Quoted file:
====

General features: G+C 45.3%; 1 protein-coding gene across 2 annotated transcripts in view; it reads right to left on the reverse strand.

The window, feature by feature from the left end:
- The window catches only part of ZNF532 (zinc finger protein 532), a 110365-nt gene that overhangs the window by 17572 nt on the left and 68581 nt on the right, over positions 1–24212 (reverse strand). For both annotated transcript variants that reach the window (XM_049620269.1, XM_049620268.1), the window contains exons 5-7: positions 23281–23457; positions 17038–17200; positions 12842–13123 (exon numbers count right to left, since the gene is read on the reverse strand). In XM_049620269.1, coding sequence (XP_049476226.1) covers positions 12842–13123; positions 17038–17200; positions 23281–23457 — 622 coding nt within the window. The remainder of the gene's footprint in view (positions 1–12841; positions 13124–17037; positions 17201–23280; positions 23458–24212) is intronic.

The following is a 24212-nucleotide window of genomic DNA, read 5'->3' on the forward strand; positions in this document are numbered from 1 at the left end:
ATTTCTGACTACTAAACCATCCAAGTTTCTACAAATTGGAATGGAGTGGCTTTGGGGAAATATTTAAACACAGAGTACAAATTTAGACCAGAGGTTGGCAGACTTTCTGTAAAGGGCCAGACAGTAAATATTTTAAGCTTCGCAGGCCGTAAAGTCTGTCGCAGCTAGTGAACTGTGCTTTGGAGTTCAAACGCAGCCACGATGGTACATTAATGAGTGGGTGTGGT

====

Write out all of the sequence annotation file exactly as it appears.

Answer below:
General features: G+C 45.3%; 1 protein-coding gene across 2 annotated transcripts in view; it reads right to left on the reverse strand.

The window, feature by feature from the left end:
- The window catches only part of ZNF532 (zinc finger protein 532), a 110365-nt gene that overhangs the window by 17572 nt on the left and 68581 nt on the right, over positions 1–24212 (reverse strand). For both annotated transcript variants that reach the window (XM_049620269.1, XM_049620268.1), the window contains exons 5-7: positions 23281–23457; positions 17038–17200; positions 12842–13123 (exon numbers count right to left, since the gene is read on the reverse strand). In XM_049620269.1, coding sequence (XP_049476226.1) covers positions 12842–13123; positions 17038–17200; positions 23281–23457 — 622 coding nt within the window. The remainder of the gene's footprint in view (positions 1–12841; positions 13124–17037; positions 17201–23280; positions 23458–24212) is intronic.

The following is a 24212-nucleotide window of genomic DNA, read 5'->3' on the forward strand; positions in this document are numbered from 1 at the left end:
ATTTCTGACTACTAAACCATCCAAGTTTCTACAAATTGGAATGGAGTGGCTTTGGGGAAATATTTAAACACAGAGTACAAATTTAGACCAGAGGTTGGCAGACTTTCTGTAAAGGGCCAGACAGTAAATATTTTAAGCTTCGCAGGCCGTAAAGTCTGTCGCAGCTAGTGAACTGTGCTTTGGAGTTCAAACGCAGCCACGATGGTACATTAATGAGTGGGTGTGGT